Last updated September 13, 2017 at 9:30 am
Hurricane Harvey could not beat NASA, and the future for Astronaut’s urine. These and more in this edition of Go/No Go, the fortnightly wrap of space flight news.
Johnson Space Center Hunkers Down
The massive storms and flooding that hit Houston forced the closure of the Johnson Space Center, one of NASA’s major space flight facilities.
Rainfall exceeded 1 metre at the campus which houses NASA’s Mission Control, however NASA reported that staff and the facility were safe. However in the interests of personnel safety the centre was forced to close to all non-mission-essential staff. “Unless you are mission essential, stay off the road and stay safe,” officials said in a post on the JSC website. The people who were required to report for duty however were reportedly camping inside buildings on campus as flood waters had cut off access.
Mission control for the International Space Station, based at Johnson, remained operational through the storm and was fully capable of supporting the station at all times.
Astronauts on the ISS kept an eye on the storm from space, taking photographs and observations of the storm as it cut across the south of the US.
Johnson is expected to reopen to full capacity on September 5.
“Houston, we have a hurricane.” Our thoughts & prayers are with folks feeling Harvey’s wrath, as dawn breaks after a long night of rain. pic.twitter.com/XR1RvZpkrD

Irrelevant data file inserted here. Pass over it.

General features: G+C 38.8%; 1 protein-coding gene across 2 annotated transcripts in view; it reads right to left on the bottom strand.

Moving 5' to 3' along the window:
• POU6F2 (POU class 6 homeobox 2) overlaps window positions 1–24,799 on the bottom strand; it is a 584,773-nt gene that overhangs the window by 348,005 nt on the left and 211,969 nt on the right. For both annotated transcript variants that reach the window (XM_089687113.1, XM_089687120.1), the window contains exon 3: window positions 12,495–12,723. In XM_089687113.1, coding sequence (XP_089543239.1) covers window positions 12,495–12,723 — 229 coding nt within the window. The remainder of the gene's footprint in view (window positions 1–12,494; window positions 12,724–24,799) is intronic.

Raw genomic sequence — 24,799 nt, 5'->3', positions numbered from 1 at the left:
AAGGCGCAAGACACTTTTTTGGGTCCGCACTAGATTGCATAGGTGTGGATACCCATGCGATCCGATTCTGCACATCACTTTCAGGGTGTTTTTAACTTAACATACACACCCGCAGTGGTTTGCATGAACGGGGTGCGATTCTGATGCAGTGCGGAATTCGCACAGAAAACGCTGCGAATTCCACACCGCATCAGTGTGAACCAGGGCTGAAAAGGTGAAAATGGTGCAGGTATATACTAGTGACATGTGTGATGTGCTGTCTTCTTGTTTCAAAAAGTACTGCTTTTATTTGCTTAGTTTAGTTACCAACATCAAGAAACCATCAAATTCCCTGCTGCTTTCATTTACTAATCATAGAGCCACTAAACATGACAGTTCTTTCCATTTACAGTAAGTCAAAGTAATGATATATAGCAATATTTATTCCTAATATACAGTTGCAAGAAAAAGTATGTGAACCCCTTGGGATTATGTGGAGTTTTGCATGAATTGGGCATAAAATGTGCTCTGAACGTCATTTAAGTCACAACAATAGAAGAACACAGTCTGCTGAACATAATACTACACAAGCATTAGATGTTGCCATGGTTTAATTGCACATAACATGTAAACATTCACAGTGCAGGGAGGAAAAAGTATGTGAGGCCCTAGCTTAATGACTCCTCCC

— Jack Fischer (@Astro2fish) August 26, 2017
James Webb Space Telescope Forced Into Hiding
The James Webb Space Telescope, currently undergoing pre-launch testing at Johnson, was largely unaffected by Hurricane Harvey. Costing over US$8.6 billion, it was being closely watched during the storm.
The telescope, slated for launch in October 2018, is currently undergoing a 100-day test inside the world’s largest vacuum chamber, with the evocative name “Chamber A.” The test is simulating the vacuum conditions in space. There were no reports of flooding badly affecting Building 32, which hosts the test. While European Space Agency astronomer Sarah Kendrew tweeted that they were using “mops and buckets” to sop up rainwater near workstations in Building 32, she also reported that none of the leaks were near Chamber A. “The telescope,” she tweeted, “is totally fine.”
Image courtesy of NASA and Chris Gunn
NASA targets Mars samples in the 2020’s
After many rover missions to Mars, NASA is targeting the first ever mission to collect samples from the Martian surface and return them to Earth.